Megan: I find this happens anytime I’m learning something new. For example, I was fly-fishing this summer out in Montana, the first time I had ever fly-fished while floating in a boat. I have done it before wading, which is one set of skills, and then you have to top that with and now you’re moving while doing it. It was really an internal battle of all of these thoughts going through my head. By the time I was done, in my head it was like I should have just stayed home that morning.
Michael: Do you know where I see this showing up in you also, if I can just be so bold?
Michael: I see this in your mother too: when it comes to technology.
Megan: Oh gosh, yeah. Totally.
Michael: You self-sabotage. You bail out before you even give yourself half a chance to learn it.
Megan: It’s true. I’m getting better at this, but it is a challenge for me. It’s true.
Michael: So let’s talk about self-sabotage, because that’s another element of this whole thing.
Megan: Again, Hendricks says, “When we exceed our inner thermostat setting, we will often do something to sabotage ourselves, causing us to drop back into the old, familiar zone where we feel secure.”
Michael: The crazy thing about that feeling secure is oftentimes it’s not performing. We feel secure in not performing instead of being out there on the edge where we go, “Whoa! This is new. I haven’t really performed at this level before, so I need to get back to what’s familiar.” What are some examples of self-sabotage?
Megan: Like staying up late on the night before a big presentation or going on a binge when you’re very close to your fitness goal or blowing off the final exam just before you graduate. These are all good examples. When you do this, you’re re-leveling yourself.
Michael: Ooh, I love that idea.
Megan: Again, this is kind of a sobering concept, because this is kind of an insidious pattern that can develop, where if we’re not self-aware it’ll take us down.
Michael: Actually, you’re leveling down, not leveling up. You’re trying to get back to that comfortable zone that’s familiar.
Megan: By the way, comfortable doesn’t mean you enjoy it; it just means it’s predictable. It’s like we’re seeking certainty, I think is what’s happening.
Michael: Everybody has an upper limit problem or a self-defined maximum success. I love the thermostat metaphor. That’s perfect. Your thermostat may be pretty high, but you probably have a thermostat. These are based entirely on limiting beliefs. We have three limiting beliefs to share with you today. I’m going to let you go first, so take the first one.
Megan: The first limiting belief is “I don’t deserve success.” This is really a personal objection to our own success. Obviously, we all think we want to achieve or be successful. Emphasis on the word think. Sometimes in the back of our mind we really don’t. We know the worst things about ourselves, like our failures, the bad things we’ve done, our limitations, and we harbor this secret belief that we’re not good enough.
Like, “I’ve been divorced, so I don’t deserve a happy marriage” or “I failed in a big way, so I can’t be trusted as a leader” or “I’ve been in jail” or “I lose my temper” or “I drink too much.” These lead to that imposter syndrome that most of us, as leaders, have felt, where we feel like we don’t belong and we’re deathly afraid of other people finding us out. You talked about this when you were at Thomas Nelson, when you were the CEO there in the early days.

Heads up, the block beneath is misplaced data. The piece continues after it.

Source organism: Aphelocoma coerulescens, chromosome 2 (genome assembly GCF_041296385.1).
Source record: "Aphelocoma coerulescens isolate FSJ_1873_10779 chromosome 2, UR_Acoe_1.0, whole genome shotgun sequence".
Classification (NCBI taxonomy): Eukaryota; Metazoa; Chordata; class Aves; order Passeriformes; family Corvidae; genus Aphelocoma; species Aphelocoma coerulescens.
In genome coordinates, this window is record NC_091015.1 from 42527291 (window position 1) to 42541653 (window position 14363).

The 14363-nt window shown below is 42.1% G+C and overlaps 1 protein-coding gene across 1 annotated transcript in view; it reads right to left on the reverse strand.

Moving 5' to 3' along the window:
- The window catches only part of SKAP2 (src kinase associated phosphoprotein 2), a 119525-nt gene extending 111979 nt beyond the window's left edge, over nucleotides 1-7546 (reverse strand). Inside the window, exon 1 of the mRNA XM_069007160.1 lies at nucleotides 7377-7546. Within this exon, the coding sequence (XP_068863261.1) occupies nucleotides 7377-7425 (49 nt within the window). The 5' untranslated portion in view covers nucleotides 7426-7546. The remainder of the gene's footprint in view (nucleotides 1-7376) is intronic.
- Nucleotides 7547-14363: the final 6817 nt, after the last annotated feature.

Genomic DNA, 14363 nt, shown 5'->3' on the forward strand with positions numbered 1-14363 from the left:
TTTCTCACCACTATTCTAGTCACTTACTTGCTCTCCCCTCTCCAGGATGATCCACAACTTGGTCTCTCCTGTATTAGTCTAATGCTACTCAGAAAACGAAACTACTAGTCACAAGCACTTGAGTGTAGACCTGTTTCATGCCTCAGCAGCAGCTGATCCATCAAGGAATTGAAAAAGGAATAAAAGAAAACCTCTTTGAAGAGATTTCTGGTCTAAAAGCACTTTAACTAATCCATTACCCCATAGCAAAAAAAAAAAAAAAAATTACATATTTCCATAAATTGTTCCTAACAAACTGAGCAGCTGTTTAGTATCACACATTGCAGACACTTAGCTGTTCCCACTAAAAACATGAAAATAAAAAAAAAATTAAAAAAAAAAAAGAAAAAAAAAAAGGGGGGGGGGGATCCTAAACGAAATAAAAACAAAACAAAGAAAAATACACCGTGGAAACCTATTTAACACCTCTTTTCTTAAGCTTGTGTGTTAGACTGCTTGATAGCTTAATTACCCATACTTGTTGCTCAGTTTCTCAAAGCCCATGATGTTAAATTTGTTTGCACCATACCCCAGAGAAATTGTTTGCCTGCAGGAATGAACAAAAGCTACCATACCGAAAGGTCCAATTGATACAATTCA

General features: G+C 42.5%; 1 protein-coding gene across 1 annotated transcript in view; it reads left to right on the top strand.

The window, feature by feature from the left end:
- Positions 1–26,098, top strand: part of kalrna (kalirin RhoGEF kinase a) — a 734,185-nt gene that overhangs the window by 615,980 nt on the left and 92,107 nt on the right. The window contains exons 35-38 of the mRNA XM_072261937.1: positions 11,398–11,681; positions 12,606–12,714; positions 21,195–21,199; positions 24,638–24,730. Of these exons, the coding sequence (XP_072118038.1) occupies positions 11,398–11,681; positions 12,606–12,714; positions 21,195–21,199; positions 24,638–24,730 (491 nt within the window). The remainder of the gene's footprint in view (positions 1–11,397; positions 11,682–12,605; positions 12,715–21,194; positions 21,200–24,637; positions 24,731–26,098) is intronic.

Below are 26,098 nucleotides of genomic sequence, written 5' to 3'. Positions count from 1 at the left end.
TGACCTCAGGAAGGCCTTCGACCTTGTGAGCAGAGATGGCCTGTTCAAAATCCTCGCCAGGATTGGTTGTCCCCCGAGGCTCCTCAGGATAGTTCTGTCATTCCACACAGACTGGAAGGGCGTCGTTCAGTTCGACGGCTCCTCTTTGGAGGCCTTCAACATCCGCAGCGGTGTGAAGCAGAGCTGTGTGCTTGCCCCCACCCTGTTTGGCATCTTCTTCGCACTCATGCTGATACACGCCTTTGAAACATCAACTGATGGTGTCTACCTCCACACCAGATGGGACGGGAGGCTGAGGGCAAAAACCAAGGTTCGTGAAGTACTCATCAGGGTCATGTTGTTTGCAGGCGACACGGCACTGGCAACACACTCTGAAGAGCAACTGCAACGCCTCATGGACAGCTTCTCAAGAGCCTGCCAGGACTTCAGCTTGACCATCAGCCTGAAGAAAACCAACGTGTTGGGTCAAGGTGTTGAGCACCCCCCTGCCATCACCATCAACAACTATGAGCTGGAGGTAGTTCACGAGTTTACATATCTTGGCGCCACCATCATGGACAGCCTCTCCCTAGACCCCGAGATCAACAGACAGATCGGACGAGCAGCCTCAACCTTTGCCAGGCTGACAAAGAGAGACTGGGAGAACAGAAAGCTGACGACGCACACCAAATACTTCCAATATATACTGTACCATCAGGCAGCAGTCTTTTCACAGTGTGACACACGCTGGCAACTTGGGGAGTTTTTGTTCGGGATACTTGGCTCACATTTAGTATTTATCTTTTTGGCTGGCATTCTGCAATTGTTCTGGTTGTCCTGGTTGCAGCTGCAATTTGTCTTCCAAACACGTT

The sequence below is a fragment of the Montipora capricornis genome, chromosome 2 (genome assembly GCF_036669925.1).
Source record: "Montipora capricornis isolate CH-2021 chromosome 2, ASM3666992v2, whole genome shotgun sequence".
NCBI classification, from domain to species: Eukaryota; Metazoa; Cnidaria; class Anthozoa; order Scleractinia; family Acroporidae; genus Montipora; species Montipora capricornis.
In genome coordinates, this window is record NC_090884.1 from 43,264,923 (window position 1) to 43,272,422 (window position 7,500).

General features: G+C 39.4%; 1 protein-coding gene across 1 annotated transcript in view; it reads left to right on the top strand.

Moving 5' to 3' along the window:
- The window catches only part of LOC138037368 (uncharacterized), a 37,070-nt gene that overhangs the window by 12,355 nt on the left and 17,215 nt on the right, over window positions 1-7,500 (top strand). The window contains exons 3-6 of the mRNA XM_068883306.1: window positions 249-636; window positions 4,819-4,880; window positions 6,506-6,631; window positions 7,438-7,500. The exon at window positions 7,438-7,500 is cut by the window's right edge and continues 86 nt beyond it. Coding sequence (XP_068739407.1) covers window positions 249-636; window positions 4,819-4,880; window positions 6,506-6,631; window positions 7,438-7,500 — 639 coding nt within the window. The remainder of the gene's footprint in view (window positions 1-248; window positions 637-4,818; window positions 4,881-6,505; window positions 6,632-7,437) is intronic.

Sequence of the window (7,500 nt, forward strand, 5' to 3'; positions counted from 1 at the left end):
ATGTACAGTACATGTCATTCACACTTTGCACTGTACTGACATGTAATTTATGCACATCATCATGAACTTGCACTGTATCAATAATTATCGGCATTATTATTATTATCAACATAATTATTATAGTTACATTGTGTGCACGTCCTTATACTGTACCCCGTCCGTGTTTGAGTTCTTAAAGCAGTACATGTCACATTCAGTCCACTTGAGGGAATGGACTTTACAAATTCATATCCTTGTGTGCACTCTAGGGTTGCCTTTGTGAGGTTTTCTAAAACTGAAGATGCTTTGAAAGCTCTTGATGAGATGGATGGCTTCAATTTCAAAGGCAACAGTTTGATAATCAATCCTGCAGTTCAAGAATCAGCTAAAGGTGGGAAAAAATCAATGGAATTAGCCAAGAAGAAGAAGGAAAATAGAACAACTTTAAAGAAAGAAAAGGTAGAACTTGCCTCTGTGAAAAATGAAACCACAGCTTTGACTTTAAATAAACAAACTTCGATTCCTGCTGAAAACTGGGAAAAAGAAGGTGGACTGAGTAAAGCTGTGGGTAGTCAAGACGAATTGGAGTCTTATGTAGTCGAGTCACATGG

Michael: I think it goes back to the fact that I had this business failure in the early 90s that really knocked my legs out from under me in terms of confidence. I thought, “I can aspire to a certain level of leadership, but I never want to be the top guy in charge, because when I did that previously I failed at it. So I need to be following somebody who really knows what’s going on.”
Well, suddenly I found myself that top guy. There was nobody else to appeal to. I remember feeling deep inside, “Oh my gosh. I’m just faking it. Eventually they’re going to find out. I’m going to be removed from this position, and it’s not going to work.” So yeah, that’s kind of the imposter syndrome. Have you ever experienced that?
Megan: Oh, totally. I feel like every year…
Michael: Not counting last week.
Megan: Yeah, I was going to say, I feel like I experience it every year, because our business is growing so fast that every year what’s required of me is something I haven’t done before. This is something we see also in the business owners and leaders we coach. This is in common. If you were to stand in front of a room of 200 or 300 people full of leaders and ask them this question, they would all raise their hands, because this is totally common for people who are on the edge of their abilities all the time.
Michael: It’s like showing up on a different playing field or a different level of sports every year. Last year you were playing high school varsity, this year it’s college, next year it’s the pros, whatever is beyond that. It’s a completely different level of play each year, so it’s constantly unfamiliar and it constantly makes you feel like you’re an imposter.
Megan: You have to learn to tolerate the uncomfortable feelings, because at the same time this self-talk that’s negative is going in your head, like, “I’m stupid” or “Who do I think I am to aspire to this?” or “Why would anybody want me for this role?” It’s a powerful limiting belief, because in a small part it’s based on the truth. We all have faults or failures and sins. No one is more aware of that than we are, so it’s kind of in the back of our minds. We see all of the ways we could fail and why we don’t deserve it, and that shame we have keeps us from flying too high.
Michael: I want to challenge this limiting belief in a different way than maybe people would think. The limiting belief is “I don’t deserve success,” and you might think the liberating truth is, “I do deserve success.” I would never say that. Would you?